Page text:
Greenpeace’s recent ‘’Great British Frack Off’ campaign featured Emma Thompson: what value does celebrity involvement bring to the work that Greenpeace does? We are very lucky to have the support of celebrities like Emma Thompson and others, who are passionate about our campaigns and willing to offer their time despite very busy schedules. Emma was amazing in the Frack Free Bake Off. This makes a big difference for our campaigns, through helping us to broaden our reach with the public and communicate our issues to audiences who might not already be aware of, or engaged with what we’re doing. It also helps to amplify the amazing campaigning of local people and Greenpeace supporters across the country, who are fighting every day to protect our environment.
With issues such as air pollution topping the list of concerns for Londoners, what is Greenpeace looking for from new mayor Sadiq Khan? We were delighted to hear of Sadiq Khan’s announcement of a consultation on an expanded clean air zone from the north to south circular in London to deal with air pollution – within days of his election as London’s new Mayor. This was sooner than we expected, and a very welcome sign of the Mayor’s commitment to this vital issue, which brings about the premature deaths of nearly 10,000 people in the capital each year. The next step for the Mayor is to ensure the clean air zone is effectively implemented. On top of that, we are calling on Mr Khan to ensure bus purchasing and taxi licensing arrangements are altered to drive diesel out of London. Beyond air pollution, we are calling on Sadiq Khan to uphold his pledges to establish Energy for Londoners (EfL) – a new fully licenced, non-profit energy company for the capital, to maximise solar PV uptake across London, and tackle fuel poverty through ensuring that Energy for Londoners works with landlords and energy companies on measures to improve energy efficiency across the city.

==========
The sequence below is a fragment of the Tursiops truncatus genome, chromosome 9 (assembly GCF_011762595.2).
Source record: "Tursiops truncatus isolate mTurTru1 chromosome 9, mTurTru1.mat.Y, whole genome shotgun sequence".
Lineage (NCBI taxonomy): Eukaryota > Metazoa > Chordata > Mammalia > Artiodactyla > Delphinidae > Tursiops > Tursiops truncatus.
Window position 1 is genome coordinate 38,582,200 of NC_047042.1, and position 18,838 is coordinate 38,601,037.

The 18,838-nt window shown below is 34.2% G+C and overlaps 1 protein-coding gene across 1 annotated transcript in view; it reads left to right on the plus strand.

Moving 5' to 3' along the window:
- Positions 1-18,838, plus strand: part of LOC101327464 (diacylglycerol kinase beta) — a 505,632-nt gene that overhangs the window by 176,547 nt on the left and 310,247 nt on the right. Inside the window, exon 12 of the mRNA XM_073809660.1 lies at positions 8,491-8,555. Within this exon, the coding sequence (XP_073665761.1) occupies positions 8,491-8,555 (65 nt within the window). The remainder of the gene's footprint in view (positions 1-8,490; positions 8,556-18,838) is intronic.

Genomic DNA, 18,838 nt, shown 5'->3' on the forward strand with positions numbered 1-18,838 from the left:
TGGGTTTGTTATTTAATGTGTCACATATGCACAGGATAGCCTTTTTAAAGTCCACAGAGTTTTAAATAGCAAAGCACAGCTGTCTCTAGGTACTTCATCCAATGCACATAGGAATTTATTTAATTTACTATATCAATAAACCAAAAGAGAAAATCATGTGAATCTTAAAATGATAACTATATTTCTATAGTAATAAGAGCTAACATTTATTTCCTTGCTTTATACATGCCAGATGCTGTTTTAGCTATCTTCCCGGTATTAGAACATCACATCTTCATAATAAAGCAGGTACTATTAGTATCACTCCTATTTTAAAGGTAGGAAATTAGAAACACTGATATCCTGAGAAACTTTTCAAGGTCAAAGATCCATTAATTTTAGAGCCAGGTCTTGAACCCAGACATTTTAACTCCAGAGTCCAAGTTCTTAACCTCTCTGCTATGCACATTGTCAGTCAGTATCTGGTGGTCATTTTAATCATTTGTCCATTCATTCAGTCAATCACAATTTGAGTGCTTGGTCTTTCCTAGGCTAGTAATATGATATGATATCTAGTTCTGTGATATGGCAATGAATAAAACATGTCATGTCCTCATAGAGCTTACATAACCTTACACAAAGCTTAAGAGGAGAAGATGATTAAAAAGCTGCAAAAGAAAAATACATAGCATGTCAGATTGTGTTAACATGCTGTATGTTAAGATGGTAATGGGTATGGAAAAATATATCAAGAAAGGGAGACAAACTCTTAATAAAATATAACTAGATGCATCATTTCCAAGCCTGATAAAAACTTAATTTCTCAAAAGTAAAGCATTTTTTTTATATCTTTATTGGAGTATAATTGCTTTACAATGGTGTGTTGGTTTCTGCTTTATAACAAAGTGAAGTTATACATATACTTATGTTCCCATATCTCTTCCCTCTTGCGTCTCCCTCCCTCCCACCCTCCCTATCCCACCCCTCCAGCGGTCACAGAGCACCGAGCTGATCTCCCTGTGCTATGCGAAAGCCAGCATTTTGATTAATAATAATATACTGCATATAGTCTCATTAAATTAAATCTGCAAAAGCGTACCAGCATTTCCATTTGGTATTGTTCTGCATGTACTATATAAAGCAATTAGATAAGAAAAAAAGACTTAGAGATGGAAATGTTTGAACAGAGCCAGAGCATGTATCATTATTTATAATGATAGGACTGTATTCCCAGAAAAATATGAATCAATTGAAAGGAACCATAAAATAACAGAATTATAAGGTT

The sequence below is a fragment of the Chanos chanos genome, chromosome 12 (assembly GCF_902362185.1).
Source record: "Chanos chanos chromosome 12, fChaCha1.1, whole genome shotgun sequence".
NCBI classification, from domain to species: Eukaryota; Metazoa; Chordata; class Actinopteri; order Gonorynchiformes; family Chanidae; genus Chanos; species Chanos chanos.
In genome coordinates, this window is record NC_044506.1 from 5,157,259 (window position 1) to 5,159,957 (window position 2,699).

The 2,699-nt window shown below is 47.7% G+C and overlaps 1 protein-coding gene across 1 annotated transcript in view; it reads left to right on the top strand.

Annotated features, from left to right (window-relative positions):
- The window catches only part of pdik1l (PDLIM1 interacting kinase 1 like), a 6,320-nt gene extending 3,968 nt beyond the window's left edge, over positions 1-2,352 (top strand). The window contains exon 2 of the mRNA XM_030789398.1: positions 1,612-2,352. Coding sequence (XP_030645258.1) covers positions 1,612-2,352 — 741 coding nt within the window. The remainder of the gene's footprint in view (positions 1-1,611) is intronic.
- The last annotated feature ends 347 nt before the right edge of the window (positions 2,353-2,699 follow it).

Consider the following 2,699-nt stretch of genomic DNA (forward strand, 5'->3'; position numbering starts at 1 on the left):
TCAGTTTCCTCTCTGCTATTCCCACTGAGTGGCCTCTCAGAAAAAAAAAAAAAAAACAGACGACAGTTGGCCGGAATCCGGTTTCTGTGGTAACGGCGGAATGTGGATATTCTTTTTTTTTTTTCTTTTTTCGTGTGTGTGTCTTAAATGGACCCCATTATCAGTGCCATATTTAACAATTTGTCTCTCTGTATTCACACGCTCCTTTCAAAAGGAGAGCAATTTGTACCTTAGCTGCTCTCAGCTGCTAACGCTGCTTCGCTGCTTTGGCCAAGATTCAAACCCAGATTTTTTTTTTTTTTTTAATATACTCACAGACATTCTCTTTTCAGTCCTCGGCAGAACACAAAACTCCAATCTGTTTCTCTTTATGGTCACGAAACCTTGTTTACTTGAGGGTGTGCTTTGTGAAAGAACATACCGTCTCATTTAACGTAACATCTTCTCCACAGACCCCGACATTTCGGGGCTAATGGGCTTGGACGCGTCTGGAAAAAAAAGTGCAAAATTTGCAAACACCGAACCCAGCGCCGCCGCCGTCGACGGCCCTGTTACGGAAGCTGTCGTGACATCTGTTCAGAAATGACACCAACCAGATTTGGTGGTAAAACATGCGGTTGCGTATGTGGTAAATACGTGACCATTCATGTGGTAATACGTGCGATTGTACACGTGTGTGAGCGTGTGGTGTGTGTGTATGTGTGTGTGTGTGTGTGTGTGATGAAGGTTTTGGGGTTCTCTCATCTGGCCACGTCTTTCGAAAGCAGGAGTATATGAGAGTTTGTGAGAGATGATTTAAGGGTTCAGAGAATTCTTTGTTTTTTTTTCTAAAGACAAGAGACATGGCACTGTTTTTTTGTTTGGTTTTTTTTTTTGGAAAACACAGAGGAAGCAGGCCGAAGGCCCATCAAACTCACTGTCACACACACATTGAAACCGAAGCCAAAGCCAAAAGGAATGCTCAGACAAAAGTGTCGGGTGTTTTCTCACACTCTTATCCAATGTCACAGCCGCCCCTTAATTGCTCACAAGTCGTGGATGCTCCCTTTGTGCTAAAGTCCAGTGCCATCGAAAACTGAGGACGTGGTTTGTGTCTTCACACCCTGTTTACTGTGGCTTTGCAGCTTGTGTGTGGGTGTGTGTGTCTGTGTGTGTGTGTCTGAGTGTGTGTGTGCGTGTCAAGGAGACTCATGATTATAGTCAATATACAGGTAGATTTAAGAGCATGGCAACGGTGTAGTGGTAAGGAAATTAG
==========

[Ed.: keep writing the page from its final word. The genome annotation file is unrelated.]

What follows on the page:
Thursday’s referendum result will have big implications for environmental policy in the UK. Do you think the UK has benefited from its EU membership in this respect, or is there more we can now do from outside the EU? A huge amount is at stake for the environment now we have left the EU. Our membership has helped bring about higher standards here in the UK, and across Europe, on a massive range of environmental issues, leading to cleaner beaches and drinking water, less air pollution, greater wildlife protection, improvements in waste management and recycling, marine protection. Leaving the EU could bring all of these vital protections into question. Almost all of the UK’s environmental regulations on fracking could also be removed, according to legal experts. When it comes to energy, the impacts of a Brexit are less clear. However, any Cabinet reshuffle may very likely see an increased presence of right-leaning Euro and climate sceptic Tories in influential roles. At best this will signal a more, let’s say, relaxed attitude within central government to hitting our domestic climate targets under the Climate Change Act, and at worst an open hostility that manifests as a flagrant disregard for them altogether. It is therefore clear that from a clean energy and environmental perspective, remaining in the EU would have been significantly better compared to leaving.